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AHBD

BD.org Sicko
Good to know that you can see what might be a good direction to go and hopefully there is a light at the end of the tunnel and a resolution to Spike's problems !
 

Spider8ait1994

Member
Original Poster
Ok so Spike had a followup today to check how the biopsy site is healing up and that’s healing well. I’ve also had some questions answered by the vet and will post photos of the q’s and A’s as well as transcribe them here for ease of reading. He has another follow up specifically for the osteomyelitis next month.

1: What effect would this condition have on him?
Osteomyelitis is painful. In severe cases where infection eats through significant amounts of bone jaw fractures may result. He may have difficulty eating if it progresses.

2: what on the X-rays shows the osteomyelitis?
Areas of radiolucency (?) ie. mottling and ‘dark spots’. Vet stated affected area was ‘midline’ tip of jaw at front of snout.

3: I have done some research and found mention of some possibility of “scraping the infection out of the bone”. Is there potential for this in his case?
Spike has no open wounds or stomatitis/periodontitis currently so this has not been reccomended for Spike.

4: I e also found mention of an antibiotic called ‘Baytril’ that seems to be used often for this with success. Would it be worth trying different antibiotics?
Baytril (Ennofloxacin) has poor penetration into the bone than Ceftazadime (injections he is currently on).

5: should I give a probiotic? I have heart this can be beneficial in lon term antibiotic treatment cases.
Gut dysbios is not often seen in reptiles on cedtazadime. Probiotics formulated for humans and mammals often do not contain the same micro flora populations in reptiles so their efficacy is questionable.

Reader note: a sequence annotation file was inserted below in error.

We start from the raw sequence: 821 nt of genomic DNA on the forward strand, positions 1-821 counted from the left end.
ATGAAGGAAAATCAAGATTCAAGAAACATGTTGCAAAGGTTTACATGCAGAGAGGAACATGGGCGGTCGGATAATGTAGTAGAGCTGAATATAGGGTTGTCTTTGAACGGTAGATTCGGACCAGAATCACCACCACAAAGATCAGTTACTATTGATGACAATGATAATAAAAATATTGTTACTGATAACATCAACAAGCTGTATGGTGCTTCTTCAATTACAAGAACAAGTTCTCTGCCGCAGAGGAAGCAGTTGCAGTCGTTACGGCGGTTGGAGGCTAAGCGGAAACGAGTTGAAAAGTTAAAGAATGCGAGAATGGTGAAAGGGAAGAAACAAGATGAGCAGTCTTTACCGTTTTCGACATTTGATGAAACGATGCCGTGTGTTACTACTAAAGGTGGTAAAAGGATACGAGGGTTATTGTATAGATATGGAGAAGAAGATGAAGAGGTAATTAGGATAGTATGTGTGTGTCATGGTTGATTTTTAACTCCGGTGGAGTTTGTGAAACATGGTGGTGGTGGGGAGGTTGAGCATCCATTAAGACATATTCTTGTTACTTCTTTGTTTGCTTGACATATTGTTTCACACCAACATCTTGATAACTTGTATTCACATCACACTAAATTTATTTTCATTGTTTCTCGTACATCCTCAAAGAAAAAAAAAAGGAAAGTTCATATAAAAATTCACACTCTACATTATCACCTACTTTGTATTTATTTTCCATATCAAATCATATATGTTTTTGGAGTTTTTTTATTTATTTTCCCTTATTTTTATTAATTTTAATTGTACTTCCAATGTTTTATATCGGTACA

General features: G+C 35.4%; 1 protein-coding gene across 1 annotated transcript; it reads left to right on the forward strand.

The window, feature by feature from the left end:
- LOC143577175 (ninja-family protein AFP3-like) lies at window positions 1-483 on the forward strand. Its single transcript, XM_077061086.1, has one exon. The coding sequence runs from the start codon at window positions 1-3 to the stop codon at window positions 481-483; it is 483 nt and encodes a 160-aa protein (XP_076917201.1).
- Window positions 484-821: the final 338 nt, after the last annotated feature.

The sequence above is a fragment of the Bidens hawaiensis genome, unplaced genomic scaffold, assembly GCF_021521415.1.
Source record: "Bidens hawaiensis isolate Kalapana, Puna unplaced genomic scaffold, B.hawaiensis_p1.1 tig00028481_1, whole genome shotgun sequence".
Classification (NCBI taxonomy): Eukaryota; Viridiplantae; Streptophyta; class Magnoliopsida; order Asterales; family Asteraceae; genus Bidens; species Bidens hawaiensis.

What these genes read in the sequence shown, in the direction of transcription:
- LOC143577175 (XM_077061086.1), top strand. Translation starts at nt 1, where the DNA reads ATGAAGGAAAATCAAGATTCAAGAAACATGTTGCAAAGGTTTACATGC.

6: I’ve heard long term antibiotics can affect the kidneys/liver. Is this a concern and if so is there anything I can do to minimise/manage it? I have heard of milk thistle for liver care.
We would not expect liver/kidney damage with his current medications. However Meloxicam (NSAIDS) has potential to cause kidney problems chronically hence why we are only using this every second day. It is a balance between this and pain relief/quality of life.

7: from what I’ve found in my research with proper treatment the affected dragon often recovers and the infection clears up/shrinks down. Is this a possibility?
Certainly a possibility however even if there is resolution of infection the changes to already affected bone is permanent.

8: if so and he recovers fully/mostly what if any long term effects can there be and how do I manage them?
See above. Management MAY involve feeding softer foods, additional pain relief if needed, assist feeding if he has trouble eating on his own. None of this is required currently.

9: any effect on lifespan?
If there is severe progression preventing his ability to eat etc this can reduce lifespan due to welfare concerns.

10: Given the condition how often should I book him in for dental checkups? (Eg annually, half yearly etc). How frequently should I wipe his teeth over with a q-tip?
Would reccomend 3 monthly checks of dental health and stage dental procedures according to this. May be yearly. Care with a-tips can get fibres caught on teeth, can use sturdy gauze instead.

11: apparently osteomyelitis is usually bacterial in nature. Would it be possible/worth it to attempt to take a swab/sample to test/culture for the specific bacteria strain responsible and tailor treatment to it for maximum success? Sample for testing via needle aspiration?